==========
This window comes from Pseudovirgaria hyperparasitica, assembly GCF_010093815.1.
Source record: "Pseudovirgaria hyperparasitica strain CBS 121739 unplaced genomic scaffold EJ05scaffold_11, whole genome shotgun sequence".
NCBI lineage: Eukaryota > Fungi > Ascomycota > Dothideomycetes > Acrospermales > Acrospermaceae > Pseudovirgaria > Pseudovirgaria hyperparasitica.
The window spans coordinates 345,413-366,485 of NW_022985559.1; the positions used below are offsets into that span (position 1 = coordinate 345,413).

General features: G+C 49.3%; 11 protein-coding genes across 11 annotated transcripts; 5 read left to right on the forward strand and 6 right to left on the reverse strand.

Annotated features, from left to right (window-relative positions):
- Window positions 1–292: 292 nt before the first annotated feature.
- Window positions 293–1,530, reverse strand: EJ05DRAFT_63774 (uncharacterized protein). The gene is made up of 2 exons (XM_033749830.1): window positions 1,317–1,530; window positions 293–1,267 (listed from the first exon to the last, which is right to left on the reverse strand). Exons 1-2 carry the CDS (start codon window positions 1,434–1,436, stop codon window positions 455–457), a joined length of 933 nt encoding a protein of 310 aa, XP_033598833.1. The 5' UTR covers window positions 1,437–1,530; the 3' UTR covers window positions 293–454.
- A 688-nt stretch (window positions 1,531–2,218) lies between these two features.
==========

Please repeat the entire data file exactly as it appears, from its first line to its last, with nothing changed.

This window comes from Pseudovirgaria hyperparasitica, assembly GCF_010093815.1.
Source record: "Pseudovirgaria hyperparasitica strain CBS 121739 unplaced genomic scaffold EJ05scaffold_11, whole genome shotgun sequence".
NCBI lineage: Eukaryota > Fungi > Ascomycota > Dothideomycetes > Acrospermales > Acrospermaceae > Pseudovirgaria > Pseudovirgaria hyperparasitica.
The window spans coordinates 345,413-366,485 of NW_022985559.1; the positions used below are offsets into that span (position 1 = coordinate 345,413).

General features: G+C 49.3%; 11 protein-coding genes across 11 annotated transcripts; 5 read left to right on the forward strand and 6 right to left on the reverse strand.

Annotated features, from left to right (window-relative positions):
- Window positions 1–292: 292 nt before the first annotated feature.
- Window positions 293–1,530, reverse strand: EJ05DRAFT_63774 (uncharacterized protein). The gene is made up of 2 exons (XM_033749830.1): window positions 1,317–1,530; window positions 293–1,267 (listed from the first exon to the last, which is right to left on the reverse strand). Exons 1-2 carry the CDS (start codon window positions 1,434–1,436, stop codon window positions 455–457), a joined length of 933 nt encoding a protein of 310 aa, XP_033598833.1. The 5' UTR covers window positions 1,437–1,530; the 3' UTR covers window positions 293–454.
- A 688-nt stretch (window positions 1,531–2,218) lies between these two features.